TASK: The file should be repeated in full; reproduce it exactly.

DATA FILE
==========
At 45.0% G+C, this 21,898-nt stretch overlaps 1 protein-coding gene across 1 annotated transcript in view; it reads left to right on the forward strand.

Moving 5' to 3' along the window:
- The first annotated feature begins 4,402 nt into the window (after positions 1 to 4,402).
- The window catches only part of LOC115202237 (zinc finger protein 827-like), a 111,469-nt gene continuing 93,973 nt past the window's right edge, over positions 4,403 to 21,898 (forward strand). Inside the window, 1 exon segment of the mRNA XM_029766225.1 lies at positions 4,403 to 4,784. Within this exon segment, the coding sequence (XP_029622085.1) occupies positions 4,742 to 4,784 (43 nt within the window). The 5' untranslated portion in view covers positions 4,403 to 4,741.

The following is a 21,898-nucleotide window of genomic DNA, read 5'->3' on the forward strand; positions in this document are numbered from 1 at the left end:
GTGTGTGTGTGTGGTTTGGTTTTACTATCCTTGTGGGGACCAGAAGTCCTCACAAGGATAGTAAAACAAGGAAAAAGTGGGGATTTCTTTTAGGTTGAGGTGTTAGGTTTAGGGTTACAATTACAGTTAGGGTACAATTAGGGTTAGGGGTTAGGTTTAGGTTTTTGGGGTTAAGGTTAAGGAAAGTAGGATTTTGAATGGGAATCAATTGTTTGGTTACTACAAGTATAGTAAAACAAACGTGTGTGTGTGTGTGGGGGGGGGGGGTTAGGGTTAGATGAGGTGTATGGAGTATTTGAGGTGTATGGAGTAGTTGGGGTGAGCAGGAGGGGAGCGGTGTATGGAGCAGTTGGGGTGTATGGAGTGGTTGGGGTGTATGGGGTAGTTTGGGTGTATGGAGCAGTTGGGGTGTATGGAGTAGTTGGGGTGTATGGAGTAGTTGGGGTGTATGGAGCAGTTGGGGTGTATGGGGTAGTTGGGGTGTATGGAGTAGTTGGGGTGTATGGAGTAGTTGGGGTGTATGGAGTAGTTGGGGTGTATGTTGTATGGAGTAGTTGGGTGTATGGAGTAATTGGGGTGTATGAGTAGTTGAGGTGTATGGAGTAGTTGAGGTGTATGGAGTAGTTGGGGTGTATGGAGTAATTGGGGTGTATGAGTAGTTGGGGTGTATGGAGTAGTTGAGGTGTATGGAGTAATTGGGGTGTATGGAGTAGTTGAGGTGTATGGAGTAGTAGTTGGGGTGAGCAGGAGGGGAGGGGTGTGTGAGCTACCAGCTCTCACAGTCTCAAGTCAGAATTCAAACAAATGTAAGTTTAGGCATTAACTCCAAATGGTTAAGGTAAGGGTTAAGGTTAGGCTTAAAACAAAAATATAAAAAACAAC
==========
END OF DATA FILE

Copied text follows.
At 45.0% G+C, this 21,898-nt stretch overlaps 1 protein-coding gene across 1 annotated transcript in view; it reads left to right on the forward strand.

Moving 5' to 3' along the window:
- The first annotated feature begins 4,402 nt into the window (after positions 1 to 4,402).
- The window catches only part of LOC115202237 (zinc finger protein 827-like), a 111,469-nt gene continuing 93,973 nt past the window's right edge, over positions 4,403 to 21,898 (forward strand). Inside the window, 1 exon segment of the mRNA XM_029766225.1 lies at positions 4,403 to 4,784. Within this exon segment, the coding sequence (XP_029622085.1) occupies positions 4,742 to 4,784 (43 nt within the window). The 5' untranslated portion in view covers positions 4,403 to 4,741.

The following is a 21,898-nucleotide window of genomic DNA, read 5'->3' on the forward strand; positions in this document are numbered from 1 at the left end:
GTGTGTGTGTGTGGTTTGGTTTTACTATCCTTGTGGGGACCAGAAGTCCTCACAAGGATAGTAAAACAAGGAAAAAGTGGGGATTTCTTTTAGGTTGAGGTGTTAGGTTTAGGGTTACAATTACAGTTAGGGTACAATTAGGGTTAGGGGTTAGGTTTAGGTTTTTGGGGTTAAGGTTAAGGAAAGTAGGATTTTGAATGGGAATCAATTGTTTGGTTACTACAAGTATAGTAAAACAAACGTGTGTGTGTGTGTGGGGGGGGGGGGTTAGGGTTAGATGAGGTGTATGGAGTATTTGAGGTGTATGGAGTAGTTGGGGTGAGCAGGAGGGGAGCGGTGTATGGAGCAGTTGGGGTGTATGGAGTGGTTGGGGTGTATGGGGTAGTTTGGGTGTATGGAGCAGTTGGGGTGTATGGAGTAGTTGGGGTGTATGGAGTAGTTGGGGTGTATGGAGCAGTTGGGGTGTATGGGGTAGTTGGGGTGTATGGAGTAGTTGGGGTGTATGGAGTAGTTGGGGTGTATGGAGTAGTTGGGGTGTATGTTGTATGGAGTAGTTGGGTGTATGGAGTAATTGGGGTGTATGAGTAGTTGAGGTGTATGGAGTAGTTGAGGTGTATGGAGTAGTTGGGGTGTATGGAGTAATTGGGGTGTATGAGTAGTTGGGGTGTATGGAGTAGTTGAGGTGTATGGAGTAATTGGGGTGTATGGAGTAGTTGAGGTGTATGGAGTAGTAGTTGGGGTGAGCAGGAGGGGAGGGGTGTGTGAGCTACCAGCTCTCACAGTCTCAAGTCAGAATTCAAACAAATGTAAGTTTAGGCATTAACTCCAAATGGTTAAGGTAAGGGTTAAGGTTAGGCTTAAAACAAAAATATAAAAAACAAC